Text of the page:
Global Fishing Watch, with Google teaming up with mapping company SkyTruth and marine-advocacy group Oceana 
Massive pelagic drift-netter pillaging the Indian Ocean
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With consumers showing increasing appetite for sustainable seafood, questions continue on eco-labeling and standards. It is reassuring, with US fisheries management being the world’s beacon, that fish in American waters are experiencing population rebounds. And with over 90% of all seafood consumed in the U.S. coming from outside the U.S., it is good to know that when we choose domestic wild fish we support healthy fish stocks and the health of traditional fishing communities.

All the best,
from the Dimins and the Sea to Table team


 

Fish Problems Big and Small

November 9, 2014

The iconic Atlantic Striped Bass are now migrating south from New England waters to the Chesapeake where they are often called rockfish.  Although they are considered not to be “overfished or subject to overfishing” striper populations are dwindling, causing the Atlantic States Marine Fisheries Commission to decrease fishing quotas 25% by 2015.

Striped Bass is the state fish of Maryland, Rhode Island, South Carolina, and the state saltwater fish of New York, New Jersey, Virginia, and New Hampshire. It is also Sean Dimin’s favorite fish, and the cause of its demise seems clear: the destruction of menhaden, their feedstock.

Called ‘the most important fish in the sea”, annual menhaden catch exceeds the tonnage of all other Atlantic species combined, once greater than one billion pounds, remaining over 250 million pounds per year. Not one of these fish is destined for direct human consumption. Menhaden are oily and foul and packed with tiny bones  These kibble of the sea fetch only about 10 cents a pound at the dock, but they can be formed into fish oil and fish meal, high-protein feed for farmed salmon, chickens, pigs, and cattle. Pop some barbecued wings into your mouth, and at least part of what you're eating was once menhaden. Humans eat menhaden in other forms too. Menhaden are the key dietary component for a wide variety of fish, including bass, mackerel, cod, bonito, swordfish, bluefish, and tuna.

Omega Protein is the largest commercial fishing operation on the Chesapeake Bay and along the Atlantic coast. They deploy spotter planes to sight schools of menhaden and call in their fleet of 170 foot converted WWll transport ships to literally vacuum fish from the sea for delivery to their Virginia plant.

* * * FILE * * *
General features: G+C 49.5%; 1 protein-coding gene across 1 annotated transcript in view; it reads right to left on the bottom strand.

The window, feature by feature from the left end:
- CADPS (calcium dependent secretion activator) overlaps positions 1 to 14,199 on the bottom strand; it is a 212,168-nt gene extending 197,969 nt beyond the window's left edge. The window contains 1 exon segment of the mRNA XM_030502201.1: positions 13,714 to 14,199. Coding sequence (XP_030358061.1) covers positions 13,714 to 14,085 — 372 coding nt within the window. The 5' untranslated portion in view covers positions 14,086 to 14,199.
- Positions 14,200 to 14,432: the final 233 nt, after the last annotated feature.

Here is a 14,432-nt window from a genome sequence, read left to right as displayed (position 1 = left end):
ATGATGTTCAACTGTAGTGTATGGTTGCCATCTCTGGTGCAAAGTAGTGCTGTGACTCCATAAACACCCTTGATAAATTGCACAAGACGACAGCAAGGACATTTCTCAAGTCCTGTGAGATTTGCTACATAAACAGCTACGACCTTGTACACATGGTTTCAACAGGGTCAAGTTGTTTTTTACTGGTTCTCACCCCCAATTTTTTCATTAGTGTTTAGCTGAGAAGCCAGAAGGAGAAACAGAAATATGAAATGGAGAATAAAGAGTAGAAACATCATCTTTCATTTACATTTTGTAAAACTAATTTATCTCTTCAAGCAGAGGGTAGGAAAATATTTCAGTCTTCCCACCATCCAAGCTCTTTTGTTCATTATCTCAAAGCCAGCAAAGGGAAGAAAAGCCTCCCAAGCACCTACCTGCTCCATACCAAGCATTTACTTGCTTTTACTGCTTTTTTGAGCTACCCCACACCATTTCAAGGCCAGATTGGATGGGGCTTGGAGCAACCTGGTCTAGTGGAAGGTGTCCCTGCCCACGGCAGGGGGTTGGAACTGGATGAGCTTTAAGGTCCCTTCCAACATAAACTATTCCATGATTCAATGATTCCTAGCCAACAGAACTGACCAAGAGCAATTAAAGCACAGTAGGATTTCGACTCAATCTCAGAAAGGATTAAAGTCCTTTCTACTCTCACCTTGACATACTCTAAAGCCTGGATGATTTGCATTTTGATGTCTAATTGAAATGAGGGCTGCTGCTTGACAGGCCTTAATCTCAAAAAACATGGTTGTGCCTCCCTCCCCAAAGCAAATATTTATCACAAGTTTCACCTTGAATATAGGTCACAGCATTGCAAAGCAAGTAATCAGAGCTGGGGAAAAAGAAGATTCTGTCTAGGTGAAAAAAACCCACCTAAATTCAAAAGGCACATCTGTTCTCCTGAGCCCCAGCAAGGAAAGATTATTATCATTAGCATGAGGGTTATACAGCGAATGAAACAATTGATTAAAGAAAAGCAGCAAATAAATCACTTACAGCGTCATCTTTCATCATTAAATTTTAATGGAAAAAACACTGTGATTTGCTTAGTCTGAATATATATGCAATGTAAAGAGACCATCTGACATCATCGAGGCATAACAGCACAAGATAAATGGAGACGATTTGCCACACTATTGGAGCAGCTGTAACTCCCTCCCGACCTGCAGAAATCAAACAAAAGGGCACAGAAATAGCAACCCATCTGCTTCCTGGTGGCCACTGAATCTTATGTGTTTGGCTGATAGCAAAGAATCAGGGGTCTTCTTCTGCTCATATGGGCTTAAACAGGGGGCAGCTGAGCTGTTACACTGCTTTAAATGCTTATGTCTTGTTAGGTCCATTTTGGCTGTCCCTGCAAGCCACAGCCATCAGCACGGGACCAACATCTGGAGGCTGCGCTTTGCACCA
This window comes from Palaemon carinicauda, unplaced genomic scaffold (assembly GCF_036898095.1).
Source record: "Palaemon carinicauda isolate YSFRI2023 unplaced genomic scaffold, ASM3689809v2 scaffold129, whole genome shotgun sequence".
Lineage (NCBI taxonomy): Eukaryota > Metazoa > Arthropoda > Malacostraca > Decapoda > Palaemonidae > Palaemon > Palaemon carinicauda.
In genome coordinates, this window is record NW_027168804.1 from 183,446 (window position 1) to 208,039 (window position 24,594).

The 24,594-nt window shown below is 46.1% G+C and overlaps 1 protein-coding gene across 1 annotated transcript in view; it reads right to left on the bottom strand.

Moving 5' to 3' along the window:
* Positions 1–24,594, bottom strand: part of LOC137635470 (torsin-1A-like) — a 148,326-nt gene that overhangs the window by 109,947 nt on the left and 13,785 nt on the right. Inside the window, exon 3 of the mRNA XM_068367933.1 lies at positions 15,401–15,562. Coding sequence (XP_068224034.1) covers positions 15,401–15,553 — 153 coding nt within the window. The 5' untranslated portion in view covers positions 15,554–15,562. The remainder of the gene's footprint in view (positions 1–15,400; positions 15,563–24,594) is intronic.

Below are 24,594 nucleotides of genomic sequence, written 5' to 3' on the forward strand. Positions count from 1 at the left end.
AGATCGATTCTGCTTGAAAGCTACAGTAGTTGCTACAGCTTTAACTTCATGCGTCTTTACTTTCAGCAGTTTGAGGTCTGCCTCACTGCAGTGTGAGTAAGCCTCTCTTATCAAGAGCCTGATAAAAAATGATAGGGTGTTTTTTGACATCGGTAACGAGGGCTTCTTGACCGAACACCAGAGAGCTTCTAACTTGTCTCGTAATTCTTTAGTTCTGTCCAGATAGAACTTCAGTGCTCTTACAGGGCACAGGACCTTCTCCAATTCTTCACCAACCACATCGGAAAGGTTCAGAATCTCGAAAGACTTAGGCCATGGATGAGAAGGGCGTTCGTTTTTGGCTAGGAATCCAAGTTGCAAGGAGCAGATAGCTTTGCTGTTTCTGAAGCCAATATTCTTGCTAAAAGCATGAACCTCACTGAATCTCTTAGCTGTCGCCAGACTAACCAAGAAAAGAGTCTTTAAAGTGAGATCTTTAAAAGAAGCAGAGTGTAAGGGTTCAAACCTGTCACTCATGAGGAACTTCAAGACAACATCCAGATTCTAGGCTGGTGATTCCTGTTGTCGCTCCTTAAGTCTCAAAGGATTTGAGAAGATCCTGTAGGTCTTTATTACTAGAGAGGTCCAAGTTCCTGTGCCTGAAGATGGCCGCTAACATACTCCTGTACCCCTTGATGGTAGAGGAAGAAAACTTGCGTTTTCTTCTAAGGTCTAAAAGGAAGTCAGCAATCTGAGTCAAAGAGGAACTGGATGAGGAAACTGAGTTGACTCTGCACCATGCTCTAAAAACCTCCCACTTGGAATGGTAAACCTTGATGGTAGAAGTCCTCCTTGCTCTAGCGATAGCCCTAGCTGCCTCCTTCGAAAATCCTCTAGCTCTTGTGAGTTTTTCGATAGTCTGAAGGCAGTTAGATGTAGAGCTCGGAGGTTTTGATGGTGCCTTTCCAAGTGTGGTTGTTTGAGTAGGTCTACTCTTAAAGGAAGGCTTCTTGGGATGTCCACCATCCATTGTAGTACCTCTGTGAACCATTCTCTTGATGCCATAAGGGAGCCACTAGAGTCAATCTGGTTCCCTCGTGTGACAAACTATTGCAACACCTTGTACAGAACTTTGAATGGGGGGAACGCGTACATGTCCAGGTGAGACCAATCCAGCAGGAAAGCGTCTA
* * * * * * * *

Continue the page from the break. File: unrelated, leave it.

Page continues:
Bastianich and Batali Hospitality Group chefs Felidia's Fortunato Nicotra, Esca's Dave Pasternack, Bryan Gosman, Eataly's Hank Balle, and Casa Mono's Anthony Sasso land a 48 pound Striped Bass off Montauk, NY
Vacuuming "the most important fish in the sea" from the Chesapeake Bay.

Atlantic menhaden are a vital link in the food chain, with the ability to filter a volume of water equal to the entire Chesapeake Bay in less than one day. They consume the nitrogen and algae created by the effluence from the CAFO (confined animal feed operation) chicken processing plants that choke the bay. 

When Europeans first arrived on the east coast of America, they encountered a living river of menhaden flowing with the seasons north and south along the coast, extending out for miles, and sometimes filling bays and estuaries from Florida to Maine with almost solid flesh. In 1608, explorer John Smith found his two-ton boat laboring through a mass of menhaden in the Chesapeake Bay “lying so thick with their heads above the water, as for want of nets (our barge driving amongst them) we attempted to catch them with a frying pan.”

Imagine if industrial food interests were redirected to protecting forage fish. The ocean is far smarter than man at manufacturing protein, and nothing is healthier or tastes better than wild fish.

All the best,
from the Dimins and the Sea to Table team